This news report of the Maine explosion was published by the Aberdeen Daily News (Aberdeen, South Dakota) on Feb. 16, 1898:
The Maine Blown Up
253 of Her Crew Missing, Most of Them Being Undoubtedly Lost
Only 42 of the Entire Ship’s Company Escape without Injury
Spanish Treachery Suspected, but Accident the Probable Cause
This city, in common with every other portion of the United States within reach of the telegraph, was thrown into a state of excitement at an early hour this morning by the report that the battleship Maine had been blown up in Havana harbor during the night. The first advice of the awful affair was received by the News in a special telegram from its Washington correspondent as follows:
Laid It to the Spaniards
Washington, D.C., Feb. 16.—The U.S. ship Maine was blown up at Havana by Spanish treachery. One hundred lives were lost.
Board of Trade Reports
Within a few minutes after this time the wheat men of the city received advices to the same effect from their correspondents at Minneapolis, but although there was some inclination to attribute the disaster to Spanish deviltry there was no direct charge to that effect.
The Associated Press
About 9:30 a.m. the Associated Press forwarded the following telegram to the News from their headquarters at St. Paul:
St. Paul, Minn., Feb. 16.—The battleship Maine was blown up by an explosion during the night in Havana harbor and is a total wreck. Probably a hundred men were killed and many injured. The cause of the explosion is not known.
Calms Resentment Somewhat
This telegram, which placed a doubt upon the origin of the disaster, had a mollifying effect upon the public, but many were loath to believe the fanatical population of the Cuban seaport were innocent of the outrage and wholesale murder of innocent men. The war spirit was rife and there is not a doubt but that two-thirds of the able-bodied men of the city would have volunteered at any hour of the day to enlist in a war of extermination against Spain. Almost everyone believed for a time that the disaster was equivalent to a declaration of war, if a state of war did not really exist, and while all deplored the loss of life and the destruction of one of the bravest ships of the new navy, there seemed to be a general feeling of grim satisfaction that at last the United States was about to wipe the curse of Spanish domination from the new world. The latest information regarding the explosion was the following telegram to the News from the Associated Press, which placed the loss of life at 253 and the number of injured at 59, and attributed the affair to accident:
The Captain’s Account
Washington, D.C., Feb. 16.—Secretary Long has received a dispatch from Captain Sigsbee of the Maine saying 253 of the crew are missing and that most of them are undoubtedly lost. Fifty-nine were injured and forty-two were uninjured. Indications point to an accident, though just how it happened is not known.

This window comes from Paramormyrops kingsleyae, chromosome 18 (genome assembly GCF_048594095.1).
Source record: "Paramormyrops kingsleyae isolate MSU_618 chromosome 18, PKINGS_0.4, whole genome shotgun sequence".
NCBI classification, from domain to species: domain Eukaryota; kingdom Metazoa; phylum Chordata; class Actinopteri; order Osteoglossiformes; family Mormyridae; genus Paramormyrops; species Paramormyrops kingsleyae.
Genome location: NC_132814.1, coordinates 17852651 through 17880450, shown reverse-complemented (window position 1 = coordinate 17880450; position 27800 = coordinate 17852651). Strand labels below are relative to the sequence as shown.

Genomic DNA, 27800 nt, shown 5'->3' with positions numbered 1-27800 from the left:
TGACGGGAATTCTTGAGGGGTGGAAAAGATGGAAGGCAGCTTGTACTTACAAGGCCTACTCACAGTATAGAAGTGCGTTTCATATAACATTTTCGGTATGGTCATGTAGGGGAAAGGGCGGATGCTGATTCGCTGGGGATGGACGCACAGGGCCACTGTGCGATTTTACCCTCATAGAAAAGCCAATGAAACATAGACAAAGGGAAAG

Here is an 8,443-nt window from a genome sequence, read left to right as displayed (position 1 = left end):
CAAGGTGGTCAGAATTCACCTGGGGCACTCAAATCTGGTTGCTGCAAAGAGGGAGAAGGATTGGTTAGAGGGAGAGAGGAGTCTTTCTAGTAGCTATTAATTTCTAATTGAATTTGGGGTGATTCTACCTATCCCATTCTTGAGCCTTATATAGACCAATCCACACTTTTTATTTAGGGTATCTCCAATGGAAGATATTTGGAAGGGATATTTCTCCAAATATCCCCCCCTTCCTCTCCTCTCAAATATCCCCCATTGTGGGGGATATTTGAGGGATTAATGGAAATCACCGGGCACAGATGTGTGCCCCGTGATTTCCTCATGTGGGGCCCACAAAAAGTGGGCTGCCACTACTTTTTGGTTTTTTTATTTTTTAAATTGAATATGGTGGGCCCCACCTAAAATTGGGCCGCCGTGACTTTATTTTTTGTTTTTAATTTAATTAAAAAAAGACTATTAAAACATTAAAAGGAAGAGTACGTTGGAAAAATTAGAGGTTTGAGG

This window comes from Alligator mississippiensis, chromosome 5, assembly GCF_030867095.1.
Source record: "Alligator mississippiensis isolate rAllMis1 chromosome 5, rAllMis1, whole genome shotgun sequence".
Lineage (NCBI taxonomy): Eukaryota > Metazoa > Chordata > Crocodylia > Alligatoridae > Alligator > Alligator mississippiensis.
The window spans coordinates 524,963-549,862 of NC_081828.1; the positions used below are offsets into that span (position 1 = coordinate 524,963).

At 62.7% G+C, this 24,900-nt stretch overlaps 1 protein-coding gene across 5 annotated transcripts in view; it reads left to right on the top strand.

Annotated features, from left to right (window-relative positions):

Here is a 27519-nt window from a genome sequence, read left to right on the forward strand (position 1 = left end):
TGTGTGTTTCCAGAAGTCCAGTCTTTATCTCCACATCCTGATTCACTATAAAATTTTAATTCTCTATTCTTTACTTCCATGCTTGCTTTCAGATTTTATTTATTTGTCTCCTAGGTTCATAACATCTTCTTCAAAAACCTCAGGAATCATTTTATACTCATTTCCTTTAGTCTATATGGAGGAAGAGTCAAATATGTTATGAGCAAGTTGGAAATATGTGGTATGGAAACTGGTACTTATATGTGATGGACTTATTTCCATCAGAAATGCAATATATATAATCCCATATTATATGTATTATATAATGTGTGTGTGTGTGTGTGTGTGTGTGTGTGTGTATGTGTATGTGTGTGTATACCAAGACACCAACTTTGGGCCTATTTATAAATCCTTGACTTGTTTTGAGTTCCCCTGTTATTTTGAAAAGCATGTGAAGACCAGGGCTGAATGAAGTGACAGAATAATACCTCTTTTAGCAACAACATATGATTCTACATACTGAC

Part of the wounded men of the Maine were taken on board a Spanish war vessel for treatment. Washington authorities ask the public to withhold judgment pending an investigation.
The indefiniteness of this statement on the part of Captain Sigsbee is decidedly significant and lends color to the theory that the Spaniards are to blame and must be called to account. Diplomatic usage would make the ship’s officers slow to attribute the loss of the ship to Spain in the absence of positive proof. If the dastardly act can be traced to either the Spanish government or to citizens of that country there is no doubt war will result. If the act was done by citizens, Spain will be held accountable for the loss of the ship and for damages for the lives of the crew. This sum would amount to many millions and would be beyond the power of Spain to pay. In that event war only could result, as this government would probably demand possession of Cuba by way of indemnity. It is hard to believe, however, that the vigilance of the Maine’s officers was such as to permit the Spaniards to commit the deed, although it may have been done by a submerged torpedo.
Something about the Ship
The Maine was a battleship of 6,682 tons displacement, 318 feet long on the water line, 57 feet wide, and had a mean draught of 21 feet 6 inches. Her engines were 9,293 horsepower. She carried 4 ten-inch breech loading rifles, [plus 6 six-inch guns –ed.], besides 7 six-pounders and 8 one-pounders. Her complement of hands was 29 officers and 370 men. Her cost was $2,500,000, and her keel was laid in 1888.
Nothing like a similar disaster has occurred in naval circles for many years either in war or peace, with the single exception of the sinking of the British war ship Victoria, by a sister ship, while maneuvering in the Mediterranean a few years ago. A complete investigation is [a]waited by the American people with impatience and anxiety.